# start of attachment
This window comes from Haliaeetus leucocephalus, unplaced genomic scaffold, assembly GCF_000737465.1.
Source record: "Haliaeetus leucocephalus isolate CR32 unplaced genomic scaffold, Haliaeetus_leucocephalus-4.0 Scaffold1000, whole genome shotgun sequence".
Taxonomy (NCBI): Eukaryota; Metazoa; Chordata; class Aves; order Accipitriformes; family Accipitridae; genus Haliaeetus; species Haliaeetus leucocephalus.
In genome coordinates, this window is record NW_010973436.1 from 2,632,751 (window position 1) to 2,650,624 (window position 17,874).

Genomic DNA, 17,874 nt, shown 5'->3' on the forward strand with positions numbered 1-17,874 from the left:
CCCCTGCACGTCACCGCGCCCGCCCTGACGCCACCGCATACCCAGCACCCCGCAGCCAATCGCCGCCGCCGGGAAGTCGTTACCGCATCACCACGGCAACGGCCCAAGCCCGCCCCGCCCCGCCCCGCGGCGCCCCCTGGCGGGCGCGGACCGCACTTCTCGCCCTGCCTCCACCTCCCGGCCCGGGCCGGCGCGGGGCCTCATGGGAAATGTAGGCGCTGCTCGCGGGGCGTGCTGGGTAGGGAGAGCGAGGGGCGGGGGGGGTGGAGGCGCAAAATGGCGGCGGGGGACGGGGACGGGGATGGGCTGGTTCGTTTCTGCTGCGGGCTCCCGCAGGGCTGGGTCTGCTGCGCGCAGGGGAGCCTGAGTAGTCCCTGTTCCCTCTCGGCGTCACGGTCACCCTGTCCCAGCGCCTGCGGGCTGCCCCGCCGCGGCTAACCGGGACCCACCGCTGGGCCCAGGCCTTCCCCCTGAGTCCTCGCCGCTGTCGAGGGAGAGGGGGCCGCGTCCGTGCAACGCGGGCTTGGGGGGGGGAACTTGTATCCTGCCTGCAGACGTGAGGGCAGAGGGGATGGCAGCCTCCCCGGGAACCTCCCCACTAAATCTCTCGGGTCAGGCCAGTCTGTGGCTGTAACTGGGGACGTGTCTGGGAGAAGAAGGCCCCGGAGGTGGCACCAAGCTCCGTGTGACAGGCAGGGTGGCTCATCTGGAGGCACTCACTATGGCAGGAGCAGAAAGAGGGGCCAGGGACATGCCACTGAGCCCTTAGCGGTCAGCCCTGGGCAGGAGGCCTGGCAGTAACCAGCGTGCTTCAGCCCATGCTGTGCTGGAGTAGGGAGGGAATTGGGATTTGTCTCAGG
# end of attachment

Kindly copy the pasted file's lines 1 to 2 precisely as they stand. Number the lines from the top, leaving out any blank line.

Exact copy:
This window comes from Haliaeetus leucocephalus, unplaced genomic scaffold, assembly GCF_000737465.1.
Source record: "Haliaeetus leucocephalus isolate CR32 unplaced genomic scaffold, Haliaeetus_leucocephalus-4.0 Scaffold1000, whole genome shotgun sequence".